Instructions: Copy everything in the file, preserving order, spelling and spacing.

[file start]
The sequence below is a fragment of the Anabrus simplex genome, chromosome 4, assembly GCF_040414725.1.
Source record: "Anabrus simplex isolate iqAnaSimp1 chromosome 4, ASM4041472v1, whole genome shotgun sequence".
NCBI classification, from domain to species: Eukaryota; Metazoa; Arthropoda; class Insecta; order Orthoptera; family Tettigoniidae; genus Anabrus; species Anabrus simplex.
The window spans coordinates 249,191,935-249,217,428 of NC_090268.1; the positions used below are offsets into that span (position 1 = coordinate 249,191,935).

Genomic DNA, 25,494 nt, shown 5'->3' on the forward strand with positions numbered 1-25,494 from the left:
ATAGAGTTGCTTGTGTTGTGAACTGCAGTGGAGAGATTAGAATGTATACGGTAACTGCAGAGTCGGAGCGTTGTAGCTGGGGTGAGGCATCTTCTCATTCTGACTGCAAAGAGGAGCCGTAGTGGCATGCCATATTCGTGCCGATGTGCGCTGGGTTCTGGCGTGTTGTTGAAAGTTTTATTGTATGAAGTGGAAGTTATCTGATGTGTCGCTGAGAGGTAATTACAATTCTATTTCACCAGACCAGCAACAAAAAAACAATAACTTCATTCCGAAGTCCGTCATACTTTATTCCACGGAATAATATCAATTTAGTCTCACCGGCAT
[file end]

The sequence below is a fragment of the Anabrus simplex genome, chromosome 4, assembly GCF_040414725.1.
Source record: "Anabrus simplex isolate iqAnaSimp1 chromosome 4, ASM4041472v1, whole genome shotgun sequence".
NCBI classification, from domain to species: Eukaryota; Metazoa; Arthropoda; class Insecta; order Orthoptera; family Tettigoniidae; genus Anabrus; species Anabrus simplex.
The window spans coordinates 249,191,935-249,217,428 of NC_090268.1; the positions used below are offsets into that span (position 1 = coordinate 249,191,935).

Genomic DNA, 25,494 nt, shown 5'->3' on the forward strand with positions numbered 1-25,494 from the left:
ATAGAGTTGCTTGTGTTGTGAACTGCAGTGGAGAGATTAGAATGTATACGGTAACTGCAGAGTCGGAGCGTTGTAGCTGGGGTGAGGCATCTTCTCATTCTGACTGCAAAGAGGAGCCGTAGTGGCATGCCATATTCGTGCCGATGTGCGCTGGGTTCTGGCGTGTTGTTGAAAGTTTTATTGTATGAAGTGGAAGTTATCTGATGTGTCGCTGAGAGGTAATTACAATTCTATTTCACCAGACCAGCAACAAAAAAACAATAACTTCATTCCGAAGTCCGTCATACTTTATTCCACGGAATAATATCAATTTAGTCTCACCGGCAT